Guest blogger Gail Sachson owns Ask Me About Art, offering lectures, tours and program planning.
Irish Watson, owner of the Wow If Looks Could Kill Hair Studio in a busy downtown Dallas office building, is the epitome of the black beauty salon owner of the future, building upon the fortitude of women who owned black salons of the past. Watson is independent, involved in the city, and manages a busy award-winning social activist schedule while parenting. She is the future because she is an intrepid entrepreneur. While she cuts and twists hair, she is planning for another bigger and better salon and talking of creating a franchise. Watson sees herself as a lifestyle guru as well. A sign in her her shop reads, “Life is not about finding yourself. It is about creating yourself.”
Black women have been creating themselves by creating their own jobs in the hair salon field for years. Owning a beauty shop was one of the only ways to compete with others in the job market, to find financial freedom, stability and independence.
Tiffany Gill, former Assistant Professor of History at the University of Texas at Austin has written extensively about the history of black beauty salons. “The whole idea of wanting to be respected as business women was a challenge they all faced when getting started in the industry and continues throughout the twentieth century,” she wrote. “They struggled with people not taking them seriously and not taking their business seriously.”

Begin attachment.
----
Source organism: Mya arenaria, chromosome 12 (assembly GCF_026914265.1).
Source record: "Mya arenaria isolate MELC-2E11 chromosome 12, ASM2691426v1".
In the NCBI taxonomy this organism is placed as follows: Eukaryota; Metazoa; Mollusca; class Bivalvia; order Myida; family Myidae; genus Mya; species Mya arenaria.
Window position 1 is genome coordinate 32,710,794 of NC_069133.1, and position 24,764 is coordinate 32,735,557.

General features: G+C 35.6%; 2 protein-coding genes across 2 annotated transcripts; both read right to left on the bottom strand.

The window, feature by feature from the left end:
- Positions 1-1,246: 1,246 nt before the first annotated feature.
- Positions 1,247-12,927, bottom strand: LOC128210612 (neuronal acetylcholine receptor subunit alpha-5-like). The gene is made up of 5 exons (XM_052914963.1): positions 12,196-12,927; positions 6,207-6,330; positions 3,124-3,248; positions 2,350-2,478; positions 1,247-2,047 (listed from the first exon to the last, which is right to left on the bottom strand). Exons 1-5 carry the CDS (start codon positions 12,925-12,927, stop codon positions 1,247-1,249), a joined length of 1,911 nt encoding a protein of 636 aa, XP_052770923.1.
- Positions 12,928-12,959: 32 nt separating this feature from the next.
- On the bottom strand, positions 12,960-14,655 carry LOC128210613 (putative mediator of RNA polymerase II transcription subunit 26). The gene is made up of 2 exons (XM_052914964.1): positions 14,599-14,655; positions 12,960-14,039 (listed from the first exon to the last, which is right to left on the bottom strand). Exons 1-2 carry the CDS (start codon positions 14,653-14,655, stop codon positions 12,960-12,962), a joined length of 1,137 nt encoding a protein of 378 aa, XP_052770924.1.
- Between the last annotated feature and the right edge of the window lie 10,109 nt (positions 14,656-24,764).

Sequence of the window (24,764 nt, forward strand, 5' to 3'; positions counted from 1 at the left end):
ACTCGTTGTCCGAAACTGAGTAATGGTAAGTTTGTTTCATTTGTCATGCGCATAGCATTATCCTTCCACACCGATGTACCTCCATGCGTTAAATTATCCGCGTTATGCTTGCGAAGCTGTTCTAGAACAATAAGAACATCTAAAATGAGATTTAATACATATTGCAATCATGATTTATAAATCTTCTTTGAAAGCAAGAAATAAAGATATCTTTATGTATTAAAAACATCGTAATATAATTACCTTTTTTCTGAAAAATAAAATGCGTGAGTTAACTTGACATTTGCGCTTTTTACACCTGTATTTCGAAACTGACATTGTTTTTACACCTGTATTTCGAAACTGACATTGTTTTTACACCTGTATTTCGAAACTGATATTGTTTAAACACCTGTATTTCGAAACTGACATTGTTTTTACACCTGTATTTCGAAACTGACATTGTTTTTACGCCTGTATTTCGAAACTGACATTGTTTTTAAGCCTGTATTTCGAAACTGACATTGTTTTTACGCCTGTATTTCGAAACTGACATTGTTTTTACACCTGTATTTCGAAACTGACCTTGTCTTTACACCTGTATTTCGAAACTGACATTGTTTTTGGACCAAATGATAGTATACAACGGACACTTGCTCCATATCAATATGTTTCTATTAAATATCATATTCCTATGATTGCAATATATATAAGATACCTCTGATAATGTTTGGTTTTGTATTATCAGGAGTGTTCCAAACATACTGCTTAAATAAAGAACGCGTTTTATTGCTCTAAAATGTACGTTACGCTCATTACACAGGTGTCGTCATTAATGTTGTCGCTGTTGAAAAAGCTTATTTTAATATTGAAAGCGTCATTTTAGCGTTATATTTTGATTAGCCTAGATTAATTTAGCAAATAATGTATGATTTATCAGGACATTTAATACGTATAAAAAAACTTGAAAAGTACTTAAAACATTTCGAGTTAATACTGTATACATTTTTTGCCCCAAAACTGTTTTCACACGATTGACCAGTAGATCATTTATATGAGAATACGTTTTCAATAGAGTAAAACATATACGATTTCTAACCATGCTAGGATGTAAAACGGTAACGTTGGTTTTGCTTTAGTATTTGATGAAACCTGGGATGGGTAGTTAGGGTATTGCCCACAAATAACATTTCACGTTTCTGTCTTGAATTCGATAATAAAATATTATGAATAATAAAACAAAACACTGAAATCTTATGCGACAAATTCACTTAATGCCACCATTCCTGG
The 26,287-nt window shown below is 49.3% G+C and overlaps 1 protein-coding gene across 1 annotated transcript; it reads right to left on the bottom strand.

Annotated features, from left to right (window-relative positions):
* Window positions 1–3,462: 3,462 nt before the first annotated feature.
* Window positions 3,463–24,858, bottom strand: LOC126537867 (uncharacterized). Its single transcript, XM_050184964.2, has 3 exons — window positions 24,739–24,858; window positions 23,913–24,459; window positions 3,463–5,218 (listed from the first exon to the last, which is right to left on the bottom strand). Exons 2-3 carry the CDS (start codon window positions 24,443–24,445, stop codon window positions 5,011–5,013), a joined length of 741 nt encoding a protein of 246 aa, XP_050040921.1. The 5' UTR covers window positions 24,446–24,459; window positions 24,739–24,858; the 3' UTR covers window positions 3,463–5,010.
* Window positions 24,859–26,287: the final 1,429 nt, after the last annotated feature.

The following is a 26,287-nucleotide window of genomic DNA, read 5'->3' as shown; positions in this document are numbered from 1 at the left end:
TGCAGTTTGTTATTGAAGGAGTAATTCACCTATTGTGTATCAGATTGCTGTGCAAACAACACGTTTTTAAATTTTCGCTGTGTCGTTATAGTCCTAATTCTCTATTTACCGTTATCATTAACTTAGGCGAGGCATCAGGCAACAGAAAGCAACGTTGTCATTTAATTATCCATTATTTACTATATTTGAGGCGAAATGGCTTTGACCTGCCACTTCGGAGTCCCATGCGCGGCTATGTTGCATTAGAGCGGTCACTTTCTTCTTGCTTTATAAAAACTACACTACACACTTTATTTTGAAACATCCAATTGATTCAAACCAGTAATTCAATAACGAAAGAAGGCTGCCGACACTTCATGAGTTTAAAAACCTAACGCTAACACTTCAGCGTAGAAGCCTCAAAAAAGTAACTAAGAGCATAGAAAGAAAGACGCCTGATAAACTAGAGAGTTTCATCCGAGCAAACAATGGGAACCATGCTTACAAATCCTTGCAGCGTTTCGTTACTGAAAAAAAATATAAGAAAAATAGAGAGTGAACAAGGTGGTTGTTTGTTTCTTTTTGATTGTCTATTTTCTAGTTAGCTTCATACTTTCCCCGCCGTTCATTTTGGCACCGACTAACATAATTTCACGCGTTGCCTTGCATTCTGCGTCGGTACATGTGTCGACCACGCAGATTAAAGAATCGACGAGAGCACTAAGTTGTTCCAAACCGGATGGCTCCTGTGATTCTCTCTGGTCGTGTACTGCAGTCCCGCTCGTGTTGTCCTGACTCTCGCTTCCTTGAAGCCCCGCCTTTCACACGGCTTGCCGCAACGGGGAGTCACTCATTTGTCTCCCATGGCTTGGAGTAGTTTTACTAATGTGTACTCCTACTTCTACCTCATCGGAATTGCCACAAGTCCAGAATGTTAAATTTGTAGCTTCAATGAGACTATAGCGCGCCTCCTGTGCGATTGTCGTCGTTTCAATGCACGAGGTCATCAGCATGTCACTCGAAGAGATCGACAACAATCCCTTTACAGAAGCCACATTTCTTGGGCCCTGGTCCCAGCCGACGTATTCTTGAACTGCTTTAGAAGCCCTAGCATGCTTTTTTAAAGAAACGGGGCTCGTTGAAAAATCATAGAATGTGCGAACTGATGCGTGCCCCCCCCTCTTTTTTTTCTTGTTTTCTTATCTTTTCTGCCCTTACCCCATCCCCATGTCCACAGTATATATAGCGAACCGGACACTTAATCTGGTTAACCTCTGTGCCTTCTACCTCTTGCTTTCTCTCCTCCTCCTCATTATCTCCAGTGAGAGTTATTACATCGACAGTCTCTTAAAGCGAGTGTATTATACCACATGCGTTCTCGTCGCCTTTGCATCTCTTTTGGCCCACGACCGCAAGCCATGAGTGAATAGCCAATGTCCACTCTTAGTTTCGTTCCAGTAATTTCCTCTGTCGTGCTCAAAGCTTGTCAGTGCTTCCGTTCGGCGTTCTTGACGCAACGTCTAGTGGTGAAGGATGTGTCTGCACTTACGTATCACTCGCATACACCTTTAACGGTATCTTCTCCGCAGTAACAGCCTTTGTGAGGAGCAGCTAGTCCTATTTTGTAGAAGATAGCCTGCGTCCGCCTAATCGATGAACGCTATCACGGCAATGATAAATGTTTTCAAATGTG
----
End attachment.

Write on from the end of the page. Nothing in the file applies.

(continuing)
The African American Museum in Fair Park is applauding that history and today’s stylists in “Black Beauty Salons and Beauty Shop Politics”, a show of 29 panoramic black-and-white 16″ x 22″ photographs by Paul Greenberg, a retired physician and well known Dallas photographer. A social-documentary photographer, Greenberg has long been inspired to spotlight those in mostly unheralded occupations: museum guards, waitresses, caregivers, immigrant shopkeepers. Using a google search (“black beauty parlors dallas”), Greenberg surprised stylists from Oak Cliff to Frisco. He cajoled them with an earnest plea, an endearing personality and a promise of a photograph of themselves if they would agree to have their photo taken amidst the posters, pin-ups, rate sheets, hair rollers and dryers in their shops. Only one refused. She just didn’t feel pretty that day.
The smile-inducing, yet provocative show at the museum documents the staying power of black salons owned and operated by women. We note curling irons in most of the photos and learn that there are many other irons in the fire. The salons act as community centers, places for chatter, camaraderie, girl talk AND political talk. They have been historically places to vote and to register for medicare, as well as get your hair done. With a little pampering, it seems, women feel prettier and more powerful. Political candidates would be well-advised to hold rallies at the hair dryers.
Dallas artist Pamela Nelson, long interested in women’s causes, explains that “We need a place in our neighborhoods where women can trust each other and get together in an intimate space.” Most of these salons are one- or two-chair operations, thus one easily overhears and joins in the conversation in the next chair. Advice on hair color, candidates and causes are exchanged. Nelson says, “Women have always changed the community,” says Nelson. “Libraries and swimming pools happen because beauty parlors breed activism.” She smiles and adds a personal note: “I go to the salon so I don’t have to go into therapy.